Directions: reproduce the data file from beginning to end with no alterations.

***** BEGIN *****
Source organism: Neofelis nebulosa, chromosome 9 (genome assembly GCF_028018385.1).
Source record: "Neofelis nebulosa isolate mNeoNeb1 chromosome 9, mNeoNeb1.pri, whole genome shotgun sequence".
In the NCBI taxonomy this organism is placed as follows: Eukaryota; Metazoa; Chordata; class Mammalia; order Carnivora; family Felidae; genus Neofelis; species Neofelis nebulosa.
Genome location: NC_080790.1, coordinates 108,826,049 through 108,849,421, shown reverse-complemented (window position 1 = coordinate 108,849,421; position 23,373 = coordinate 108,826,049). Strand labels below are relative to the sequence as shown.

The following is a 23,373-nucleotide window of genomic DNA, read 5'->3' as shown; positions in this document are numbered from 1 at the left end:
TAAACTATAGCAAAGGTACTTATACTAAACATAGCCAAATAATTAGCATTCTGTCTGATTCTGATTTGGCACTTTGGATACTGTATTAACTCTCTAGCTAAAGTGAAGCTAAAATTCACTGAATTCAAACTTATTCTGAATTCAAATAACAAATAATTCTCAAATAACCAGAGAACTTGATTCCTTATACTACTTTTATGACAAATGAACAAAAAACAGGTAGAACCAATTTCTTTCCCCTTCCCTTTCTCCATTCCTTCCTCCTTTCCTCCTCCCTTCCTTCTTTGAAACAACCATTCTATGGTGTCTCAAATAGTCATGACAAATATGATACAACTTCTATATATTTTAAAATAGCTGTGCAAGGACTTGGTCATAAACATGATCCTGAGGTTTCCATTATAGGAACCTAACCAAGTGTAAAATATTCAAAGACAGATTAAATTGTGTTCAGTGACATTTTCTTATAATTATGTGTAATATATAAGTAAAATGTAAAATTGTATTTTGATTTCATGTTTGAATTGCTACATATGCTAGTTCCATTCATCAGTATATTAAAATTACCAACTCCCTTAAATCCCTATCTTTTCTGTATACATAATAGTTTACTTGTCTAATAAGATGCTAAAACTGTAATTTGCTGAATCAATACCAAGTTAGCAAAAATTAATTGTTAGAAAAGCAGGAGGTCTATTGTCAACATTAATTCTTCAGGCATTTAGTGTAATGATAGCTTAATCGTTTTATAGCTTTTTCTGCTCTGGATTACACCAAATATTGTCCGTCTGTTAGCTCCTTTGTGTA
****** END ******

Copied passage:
Source organism: Neofelis nebulosa, chromosome 9 (genome assembly GCF_028018385.1).
Source record: "Neofelis nebulosa isolate mNeoNeb1 chromosome 9, mNeoNeb1.pri, whole genome shotgun sequence".
In the NCBI taxonomy this organism is placed as follows: Eukaryota; Metazoa; Chordata; class Mammalia; order Carnivora; family Felidae; genus Neofelis; species Neofelis nebulosa.
Genome location: NC_080790.1, coordinates 108,826,049 through 108,849,421, shown reverse-complemented (window position 1 = coordinate 108,849,421; position 23,373 = coordinate 108,826,049). Strand labels below are relative to the sequence as shown.

The following is a 23,373-nucleotide window of genomic DNA, read 5'->3' as shown; positions in this document are numbered from 1 at the left end:
TAAACTATAGCAAAGGTACTTATACTAAACATAGCCAAATAATTAGCATTCTGTCTGATTCTGATTTGGCACTTTGGATACTGTATTAACTCTCTAGCTAAAGTGAAGCTAAAATTCACTGAATTCAAACTTATTCTGAATTCAAATAACAAATAATTCTCAAATAACCAGAGAACTTGATTCCTTATACTACTTTTATGACAAATGAACAAAAAACAGGTAGAACCAATTTCTTTCCCCTTCCCTTTCTCCATTCCTTCCTCCTTTCCTCCTCCCTTCCTTCTTTGAAACAACCATTCTATGGTGTCTCAAATAGTCATGACAAATATGATACAACTTCTATATATTTTAAAATAGCTGTGCAAGGACTTGGTCATAAACATGATCCTGAGGTTTCCATTATAGGAACCTAACCAAGTGTAAAATATTCAAAGACAGATTAAATTGTGTTCAGTGACATTTTCTTATAATTATGTGTAATATATAAGTAAAATGTAAAATTGTATTTTGATTTCATGTTTGAATTGCTACATATGCTAGTTCCATTCATCAGTATATTAAAATTACCAACTCCCTTAAATCCCTATCTTTTCTGTATACATAATAGTTTACTTGTCTAATAAGATGCTAAAACTGTAATTTGCTGAATCAATACCAAGTTAGCAAAAATTAATTGTTAGAAAAGCAGGAGGTCTATTGTCAACATTAATTCTTCAGGCATTTAGTGTAATGATAGCTTAATCGTTTTATAGCTTTTTCTGCTCTGGATTACACCAAATATTGTCCGTCTGTTAGCTCCTTTGTGTA